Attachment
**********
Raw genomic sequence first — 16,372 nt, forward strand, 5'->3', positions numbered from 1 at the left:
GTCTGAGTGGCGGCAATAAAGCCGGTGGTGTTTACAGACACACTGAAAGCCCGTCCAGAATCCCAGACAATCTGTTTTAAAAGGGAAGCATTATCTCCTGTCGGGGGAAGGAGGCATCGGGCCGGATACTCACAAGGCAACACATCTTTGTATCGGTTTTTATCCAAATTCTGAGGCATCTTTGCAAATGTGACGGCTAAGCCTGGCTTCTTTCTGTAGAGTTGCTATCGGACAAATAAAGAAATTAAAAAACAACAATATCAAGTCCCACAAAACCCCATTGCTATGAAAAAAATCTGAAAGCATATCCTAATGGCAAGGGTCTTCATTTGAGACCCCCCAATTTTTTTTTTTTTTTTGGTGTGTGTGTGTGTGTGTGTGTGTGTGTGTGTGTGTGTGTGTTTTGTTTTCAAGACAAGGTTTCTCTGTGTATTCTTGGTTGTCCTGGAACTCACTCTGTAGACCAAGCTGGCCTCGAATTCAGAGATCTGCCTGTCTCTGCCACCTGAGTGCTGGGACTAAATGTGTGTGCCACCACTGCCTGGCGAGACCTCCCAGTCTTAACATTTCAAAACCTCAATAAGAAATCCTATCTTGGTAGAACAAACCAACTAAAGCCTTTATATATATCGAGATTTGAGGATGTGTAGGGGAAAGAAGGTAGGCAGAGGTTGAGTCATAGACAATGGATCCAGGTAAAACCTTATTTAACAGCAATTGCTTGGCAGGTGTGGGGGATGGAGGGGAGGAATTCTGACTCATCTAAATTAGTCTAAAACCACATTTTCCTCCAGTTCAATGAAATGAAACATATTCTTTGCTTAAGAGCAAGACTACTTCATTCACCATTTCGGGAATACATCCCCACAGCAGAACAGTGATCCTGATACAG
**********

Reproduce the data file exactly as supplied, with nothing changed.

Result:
Raw genomic sequence first — 16,372 nt, forward strand, 5'->3', positions numbered from 1 at the left:
GTCTGAGTGGCGGCAATAAAGCCGGTGGTGTTTACAGACACACTGAAAGCCCGTCCAGAATCCCAGACAATCTGTTTTAAAAGGGAAGCATTATCTCCTGTCGGGGGAAGGAGGCATCGGGCCGGATACTCACAAGGCAACACATCTTTGTATCGGTTTTTATCCAAATTCTGAGGCATCTTTGCAAATGTGACGGCTAAGCCTGGCTTCTTTCTGTAGAGTTGCTATCGGACAAATAAAGAAATTAAAAAACAACAATATCAAGTCCCACAAAACCCCATTGCTATGAAAAAAATCTGAAAGCATATCCTAATGGCAAGGGTCTTCATTTGAGACCCCCCAATTTTTTTTTTTTTTTTGGTGTGTGTGTGTGTGTGTGTGTGTGTGTGTGTGTGTGTGTGTTTTGTTTTCAAGACAAGGTTTCTCTGTGTATTCTTGGTTGTCCTGGAACTCACTCTGTAGACCAAGCTGGCCTCGAATTCAGAGATCTGCCTGTCTCTGCCACCTGAGTGCTGGGACTAAATGTGTGTGCCACCACTGCCTGGCGAGACCTCCCAGTCTTAACATTTCAAAACCTCAATAAGAAATCCTATCTTGGTAGAACAAACCAACTAAAGCCTTTATATATATCGAGATTTGAGGATGTGTAGGGGAAAGAAGGTAGGCAGAGGTTGAGTCATAGACAATGGATCCAGGTAAAACCTTATTTAACAGCAATTGCTTGGCAGGTGTGGGGGATGGAGGGGAGGAATTCTGACTCATCTAAATTAGTCTAAAACCACATTTTCCTCCAGTTCAATGAAATGAAACATATTCTTTGCTTAAGAGCAAGACTACTTCATTCACCATTTCGGGAATACATCCCCACAGCAGAACAGTGATCCTGATACAG